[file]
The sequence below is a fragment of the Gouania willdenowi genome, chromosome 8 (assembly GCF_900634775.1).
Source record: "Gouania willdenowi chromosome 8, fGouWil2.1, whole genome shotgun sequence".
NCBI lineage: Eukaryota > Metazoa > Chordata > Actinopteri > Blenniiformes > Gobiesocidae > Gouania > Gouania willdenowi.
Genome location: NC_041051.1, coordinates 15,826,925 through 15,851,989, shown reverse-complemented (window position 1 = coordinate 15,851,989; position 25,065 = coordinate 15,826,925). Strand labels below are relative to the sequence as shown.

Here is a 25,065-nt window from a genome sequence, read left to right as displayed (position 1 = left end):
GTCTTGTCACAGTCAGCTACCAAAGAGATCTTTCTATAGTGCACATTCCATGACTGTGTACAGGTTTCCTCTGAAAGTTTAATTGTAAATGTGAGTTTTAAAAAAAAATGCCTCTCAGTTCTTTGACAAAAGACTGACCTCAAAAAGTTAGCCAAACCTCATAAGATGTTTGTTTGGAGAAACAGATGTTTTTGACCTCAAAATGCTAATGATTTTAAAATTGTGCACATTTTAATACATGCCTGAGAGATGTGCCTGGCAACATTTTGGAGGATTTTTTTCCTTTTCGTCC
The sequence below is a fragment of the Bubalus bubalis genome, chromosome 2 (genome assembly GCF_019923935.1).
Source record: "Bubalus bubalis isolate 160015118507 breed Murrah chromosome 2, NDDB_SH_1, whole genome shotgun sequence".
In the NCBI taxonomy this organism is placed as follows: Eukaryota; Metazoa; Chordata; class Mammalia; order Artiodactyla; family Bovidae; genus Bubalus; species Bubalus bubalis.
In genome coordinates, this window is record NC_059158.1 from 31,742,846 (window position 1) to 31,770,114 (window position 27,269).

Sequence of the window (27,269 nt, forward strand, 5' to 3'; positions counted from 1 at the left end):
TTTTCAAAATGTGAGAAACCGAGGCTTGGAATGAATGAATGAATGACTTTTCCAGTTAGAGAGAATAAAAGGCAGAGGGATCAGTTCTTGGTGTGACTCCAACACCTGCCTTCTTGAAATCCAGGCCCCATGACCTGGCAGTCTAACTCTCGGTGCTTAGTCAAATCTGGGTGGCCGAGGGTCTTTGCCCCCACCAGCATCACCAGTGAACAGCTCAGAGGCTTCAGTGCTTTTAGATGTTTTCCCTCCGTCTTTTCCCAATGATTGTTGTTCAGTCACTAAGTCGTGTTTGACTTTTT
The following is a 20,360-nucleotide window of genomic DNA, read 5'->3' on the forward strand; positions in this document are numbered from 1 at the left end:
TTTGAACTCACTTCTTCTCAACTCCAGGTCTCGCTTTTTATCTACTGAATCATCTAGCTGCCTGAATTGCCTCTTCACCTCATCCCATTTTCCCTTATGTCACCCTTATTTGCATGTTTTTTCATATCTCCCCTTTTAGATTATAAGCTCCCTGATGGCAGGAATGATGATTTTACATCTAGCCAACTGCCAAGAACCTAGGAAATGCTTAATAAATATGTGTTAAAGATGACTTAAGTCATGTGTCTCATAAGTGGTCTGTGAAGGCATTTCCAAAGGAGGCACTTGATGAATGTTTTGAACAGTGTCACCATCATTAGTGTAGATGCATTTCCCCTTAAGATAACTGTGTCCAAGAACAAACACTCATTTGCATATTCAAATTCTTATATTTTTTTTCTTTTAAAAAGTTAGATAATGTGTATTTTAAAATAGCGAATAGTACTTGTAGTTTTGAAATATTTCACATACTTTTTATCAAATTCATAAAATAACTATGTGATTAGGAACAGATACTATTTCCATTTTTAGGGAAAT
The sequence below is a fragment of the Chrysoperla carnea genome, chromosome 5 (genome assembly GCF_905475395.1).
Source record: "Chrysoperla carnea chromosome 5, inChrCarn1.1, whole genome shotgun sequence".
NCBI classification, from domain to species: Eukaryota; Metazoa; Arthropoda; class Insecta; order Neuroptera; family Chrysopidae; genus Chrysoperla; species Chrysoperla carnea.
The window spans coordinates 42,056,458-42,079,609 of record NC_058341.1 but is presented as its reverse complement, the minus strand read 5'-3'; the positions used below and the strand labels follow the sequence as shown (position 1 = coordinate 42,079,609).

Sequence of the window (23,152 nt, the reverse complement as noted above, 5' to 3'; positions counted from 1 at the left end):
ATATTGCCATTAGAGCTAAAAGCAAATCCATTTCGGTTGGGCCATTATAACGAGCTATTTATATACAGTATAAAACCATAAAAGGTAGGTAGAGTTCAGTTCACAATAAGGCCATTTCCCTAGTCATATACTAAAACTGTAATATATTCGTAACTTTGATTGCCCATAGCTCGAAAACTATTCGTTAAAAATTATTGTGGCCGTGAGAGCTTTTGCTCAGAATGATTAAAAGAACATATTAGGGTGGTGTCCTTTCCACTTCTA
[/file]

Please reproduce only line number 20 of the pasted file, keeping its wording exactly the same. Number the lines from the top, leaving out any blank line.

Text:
ATATTGCCATTAGAGCTAAAAGCAAATCCATTTCGGTTGGGCCATTATAACGAGCTATTTATATACAGTATAAAACCATAAAAGGTAGGTAGAGTTCAGTTCACAATAAGGCCATTTCCCTAGTCATATACTAAAACTGTAATATATTCGTAACTTTGATTGCCCATAGCTCGAAAACTATTCGTTAAAAATTATTGTGGCCGTGAGAGCTTTTGCTCAGAATGATTAAAAGAACATATTAGGGTGGTGTCCTTTCCACTTCTA